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Probate Court is a court found in some jurisdictions which is primarily concerned with the proper distribution of the assets of a decedent.

Probate Court exists to determine the validity of wills, enforce the provisions of valid wills, to prevent malfeasance by executors and administrators of estates, and to provide for an equitable distribution of the assets of persons who die intestate (without a valid will).

Probate Courts may also deal with conservatorships, guardianships, name changes, marriages, and adoptions.

The probate court can be petitioned by interested parties in an estate, such as when a beneficiary feels that an estate is being mishandled.

The court has the authority to compel the executor to give an account of his actions.The judge of a probate court is sometimes known by another name, in accordance with the jurisdiction's historical tradition.


What is Probate? At death, your will goes through probate. Probate simply means the process by which your last will is determined to be your final dispositive statement and which confirms the appointment of the person or institution you have named to administer your estate.

The term "probate" is also used in the larger sense of probating your estate. In this sense, probate means the process by which assets are gathered, applied to pay debts, taxes and expenses of administration, and distributed to those designated as beneficiaries in the will.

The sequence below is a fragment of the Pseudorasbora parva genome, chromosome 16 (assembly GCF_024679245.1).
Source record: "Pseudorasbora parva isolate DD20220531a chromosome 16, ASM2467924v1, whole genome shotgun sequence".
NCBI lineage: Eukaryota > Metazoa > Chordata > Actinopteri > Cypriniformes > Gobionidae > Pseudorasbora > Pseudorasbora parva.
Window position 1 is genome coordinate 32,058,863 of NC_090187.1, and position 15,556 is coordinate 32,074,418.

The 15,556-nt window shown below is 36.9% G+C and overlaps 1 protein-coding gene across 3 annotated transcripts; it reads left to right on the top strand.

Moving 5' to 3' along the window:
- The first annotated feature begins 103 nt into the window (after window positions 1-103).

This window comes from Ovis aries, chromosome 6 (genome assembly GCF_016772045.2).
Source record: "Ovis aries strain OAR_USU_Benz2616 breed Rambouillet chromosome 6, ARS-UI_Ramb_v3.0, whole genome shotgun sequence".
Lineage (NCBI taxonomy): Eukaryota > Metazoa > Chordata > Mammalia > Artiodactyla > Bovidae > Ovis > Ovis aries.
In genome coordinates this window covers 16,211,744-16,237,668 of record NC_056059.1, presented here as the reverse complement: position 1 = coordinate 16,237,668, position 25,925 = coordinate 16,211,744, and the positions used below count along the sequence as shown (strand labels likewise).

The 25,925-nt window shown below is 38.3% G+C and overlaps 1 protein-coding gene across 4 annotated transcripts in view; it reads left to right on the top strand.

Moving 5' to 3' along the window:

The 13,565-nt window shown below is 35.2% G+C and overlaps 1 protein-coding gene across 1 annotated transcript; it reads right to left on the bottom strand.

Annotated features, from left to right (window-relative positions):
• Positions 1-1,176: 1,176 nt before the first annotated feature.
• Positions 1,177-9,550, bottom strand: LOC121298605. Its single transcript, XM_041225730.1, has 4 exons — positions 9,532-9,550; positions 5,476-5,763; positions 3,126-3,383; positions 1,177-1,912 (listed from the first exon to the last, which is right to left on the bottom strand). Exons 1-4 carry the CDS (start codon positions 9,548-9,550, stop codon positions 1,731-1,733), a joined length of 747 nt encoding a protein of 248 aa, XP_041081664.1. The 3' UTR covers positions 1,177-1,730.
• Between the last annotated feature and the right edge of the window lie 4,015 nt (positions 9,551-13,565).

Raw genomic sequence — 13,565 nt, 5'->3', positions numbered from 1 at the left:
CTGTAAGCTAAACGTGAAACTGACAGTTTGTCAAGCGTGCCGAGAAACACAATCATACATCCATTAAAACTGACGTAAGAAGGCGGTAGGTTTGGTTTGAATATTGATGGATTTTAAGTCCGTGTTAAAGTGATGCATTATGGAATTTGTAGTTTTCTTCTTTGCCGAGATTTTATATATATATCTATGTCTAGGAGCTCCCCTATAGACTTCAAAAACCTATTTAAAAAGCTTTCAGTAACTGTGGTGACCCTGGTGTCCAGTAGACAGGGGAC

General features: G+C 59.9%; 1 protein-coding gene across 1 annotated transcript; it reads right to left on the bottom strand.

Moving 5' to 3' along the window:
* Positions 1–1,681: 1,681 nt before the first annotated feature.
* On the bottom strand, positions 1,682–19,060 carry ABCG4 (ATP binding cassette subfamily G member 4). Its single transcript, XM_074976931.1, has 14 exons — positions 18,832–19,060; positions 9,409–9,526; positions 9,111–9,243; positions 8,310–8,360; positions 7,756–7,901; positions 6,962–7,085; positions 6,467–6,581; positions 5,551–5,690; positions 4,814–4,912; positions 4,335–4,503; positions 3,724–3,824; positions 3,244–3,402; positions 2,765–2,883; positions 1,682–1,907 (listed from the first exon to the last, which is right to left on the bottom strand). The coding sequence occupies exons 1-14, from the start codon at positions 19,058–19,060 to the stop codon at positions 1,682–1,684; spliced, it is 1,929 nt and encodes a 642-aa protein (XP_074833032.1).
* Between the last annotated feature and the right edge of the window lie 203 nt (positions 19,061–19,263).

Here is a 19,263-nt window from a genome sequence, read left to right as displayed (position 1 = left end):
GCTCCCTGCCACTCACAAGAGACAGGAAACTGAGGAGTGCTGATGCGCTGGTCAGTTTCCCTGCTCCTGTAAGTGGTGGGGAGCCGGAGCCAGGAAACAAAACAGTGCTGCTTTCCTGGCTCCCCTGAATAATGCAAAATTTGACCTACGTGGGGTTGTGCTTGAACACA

The executor or personal representative named in the will is in charge of this process, and probate provides an orderly method for administration of the estate.

The executor is held accountable by the beneficiaries (and sometimes is supervised formally by a probate court).

The executor is entitled to a reasonable fee or commission. Probate law generally encourages or provides for partial distribution during the period of administration; assets may generally be distributed in kind rather than sold during this time.

The tax laws generally focus the responsibility for death tax filings and payments on the executor under a will.

Thus, the choice of an executor is an important one.The basic job of administration and accounting for assets must be done whether the estate is handled by an executor in probate or probate is avoided.

In the recent past, lawyers and other professionals have advocated the use of probate avoidance techniques (including revocable trusts) in states where the probate process was perceived as being too slow and too costly.

Many states have simplified or streamlined their probate processes over the years. In such states there is now less reason to employ such probate avoidance techniques.

Is probate necessary?If the person who died did not have any property to transfer, probate is usually not necessary.

The deceased person’s survivors may decide to open a probate if there are debts owed or if there is a need to set a deadline for creditors to file claims.

When there is property to transfer the probate process also provides for the distribution of the estate's property to the decedent's heirs.